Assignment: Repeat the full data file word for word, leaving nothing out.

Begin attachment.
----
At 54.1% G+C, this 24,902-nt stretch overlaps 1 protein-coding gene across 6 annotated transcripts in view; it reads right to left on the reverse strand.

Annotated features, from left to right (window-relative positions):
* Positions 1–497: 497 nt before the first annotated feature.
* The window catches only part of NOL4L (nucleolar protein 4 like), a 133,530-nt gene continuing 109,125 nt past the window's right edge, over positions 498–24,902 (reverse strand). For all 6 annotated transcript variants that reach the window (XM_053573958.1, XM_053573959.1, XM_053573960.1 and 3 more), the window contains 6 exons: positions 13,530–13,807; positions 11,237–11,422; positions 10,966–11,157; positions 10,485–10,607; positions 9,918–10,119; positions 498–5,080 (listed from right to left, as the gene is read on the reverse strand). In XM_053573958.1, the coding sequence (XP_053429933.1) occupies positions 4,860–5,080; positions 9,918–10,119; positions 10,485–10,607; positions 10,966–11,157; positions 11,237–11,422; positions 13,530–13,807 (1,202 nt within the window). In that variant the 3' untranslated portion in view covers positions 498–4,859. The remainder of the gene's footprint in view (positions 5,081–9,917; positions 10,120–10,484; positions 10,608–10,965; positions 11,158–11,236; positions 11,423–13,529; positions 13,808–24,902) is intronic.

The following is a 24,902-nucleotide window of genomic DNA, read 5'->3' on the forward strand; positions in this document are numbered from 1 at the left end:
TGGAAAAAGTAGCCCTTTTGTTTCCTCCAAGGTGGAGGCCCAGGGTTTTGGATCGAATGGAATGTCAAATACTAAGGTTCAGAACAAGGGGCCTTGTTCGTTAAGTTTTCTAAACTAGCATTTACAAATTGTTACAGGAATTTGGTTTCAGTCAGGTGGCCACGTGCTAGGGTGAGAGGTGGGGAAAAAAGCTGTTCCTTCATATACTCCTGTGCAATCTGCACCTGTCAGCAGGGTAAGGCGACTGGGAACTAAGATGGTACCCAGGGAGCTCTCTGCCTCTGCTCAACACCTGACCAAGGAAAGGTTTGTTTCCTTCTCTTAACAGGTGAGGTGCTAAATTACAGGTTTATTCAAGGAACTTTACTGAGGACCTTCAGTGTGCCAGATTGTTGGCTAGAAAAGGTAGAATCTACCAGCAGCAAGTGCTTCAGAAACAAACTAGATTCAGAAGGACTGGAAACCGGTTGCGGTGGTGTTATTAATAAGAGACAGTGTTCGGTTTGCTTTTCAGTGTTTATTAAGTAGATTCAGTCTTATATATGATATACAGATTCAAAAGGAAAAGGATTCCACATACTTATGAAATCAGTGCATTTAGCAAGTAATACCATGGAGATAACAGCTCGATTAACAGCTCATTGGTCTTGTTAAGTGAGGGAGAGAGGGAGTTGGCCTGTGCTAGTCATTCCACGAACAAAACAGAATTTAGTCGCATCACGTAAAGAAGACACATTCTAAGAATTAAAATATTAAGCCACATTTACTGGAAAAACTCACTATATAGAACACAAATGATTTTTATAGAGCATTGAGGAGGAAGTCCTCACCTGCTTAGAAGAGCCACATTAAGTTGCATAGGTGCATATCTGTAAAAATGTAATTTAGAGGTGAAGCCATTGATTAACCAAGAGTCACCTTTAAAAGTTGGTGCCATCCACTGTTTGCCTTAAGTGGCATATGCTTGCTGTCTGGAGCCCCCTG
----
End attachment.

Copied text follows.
At 54.1% G+C, this 24,902-nt stretch overlaps 1 protein-coding gene across 6 annotated transcripts in view; it reads right to left on the reverse strand.

Annotated features, from left to right (window-relative positions):
* Positions 1–497: 497 nt before the first annotated feature.
* The window catches only part of NOL4L (nucleolar protein 4 like), a 133,530-nt gene continuing 109,125 nt past the window's right edge, over positions 498–24,902 (reverse strand). For all 6 annotated transcript variants that reach the window (XM_053573958.1, XM_053573959.1, XM_053573960.1 and 3 more), the window contains 6 exons: positions 13,530–13,807; positions 11,237–11,422; positions 10,966–11,157; positions 10,485–10,607; positions 9,918–10,119; positions 498–5,080 (listed from right to left, as the gene is read on the reverse strand). In XM_053573958.1, the coding sequence (XP_053429933.1) occupies positions 4,860–5,080; positions 9,918–10,119; positions 10,485–10,607; positions 10,966–11,157; positions 11,237–11,422; positions 13,530–13,807 (1,202 nt within the window). In that variant the 3' untranslated portion in view covers positions 498–4,859. The remainder of the gene's footprint in view (positions 5,081–9,917; positions 10,120–10,484; positions 10,608–10,965; positions 11,158–11,236; positions 11,423–13,529; positions 13,808–24,902) is intronic.

The following is a 24,902-nucleotide window of genomic DNA, read 5'->3' on the forward strand; positions in this document are numbered from 1 at the left end:
TGGAAAAAGTAGCCCTTTTGTTTCCTCCAAGGTGGAGGCCCAGGGTTTTGGATCGAATGGAATGTCAAATACTAAGGTTCAGAACAAGGGGCCTTGTTCGTTAAGTTTTCTAAACTAGCATTTACAAATTGTTACAGGAATTTGGTTTCAGTCAGGTGGCCACGTGCTAGGGTGAGAGGTGGGGAAAAAAGCTGTTCCTTCATATACTCCTGTGCAATCTGCACCTGTCAGCAGGGTAAGGCGACTGGGAACTAAGATGGTACCCAGGGAGCTCTCTGCCTCTGCTCAACACCTGACCAAGGAAAGGTTTGTTTCCTTCTCTTAACAGGTGAGGTGCTAAATTACAGGTTTATTCAAGGAACTTTACTGAGGACCTTCAGTGTGCCAGATTGTTGGCTAGAAAAGGTAGAATCTACCAGCAGCAAGTGCTTCAGAAACAAACTAGATTCAGAAGGACTGGAAACCGGTTGCGGTGGTGTTATTAATAAGAGACAGTGTTCGGTTTGCTTTTCAGTGTTTATTAAGTAGATTCAGTCTTATATATGATATACAGATTCAAAAGGAAAAGGATTCCACATACTTATGAAATCAGTGCATTTAGCAAGTAATACCATGGAGATAACAGCTCGATTAACAGCTCATTGGTCTTGTTAAGTGAGGGAGAGAGGGAGTTGGCCTGTGCTAGTCATTCCACGAACAAAACAGAATTTAGTCGCATCACGTAAAGAAGACACATTCTAAGAATTAAAATATTAAGCCACATTTACTGGAAAAACTCACTATATAGAACACAAATGATTTTTATAGAGCATTGAGGAGGAAGTCCTCACCTGCTTAGAAGAGCCACATTAAGTTGCATAGGTGCATATCTGTAAAAATGTAATTTAGAGGTGAAGCCATTGATTAACCAAGAGTCACCTTTAAAAGTTGGTGCCATCCACTGTTTGCCTTAAGTGGCATATGCTTGCTGTCTGGAGCCCCCTG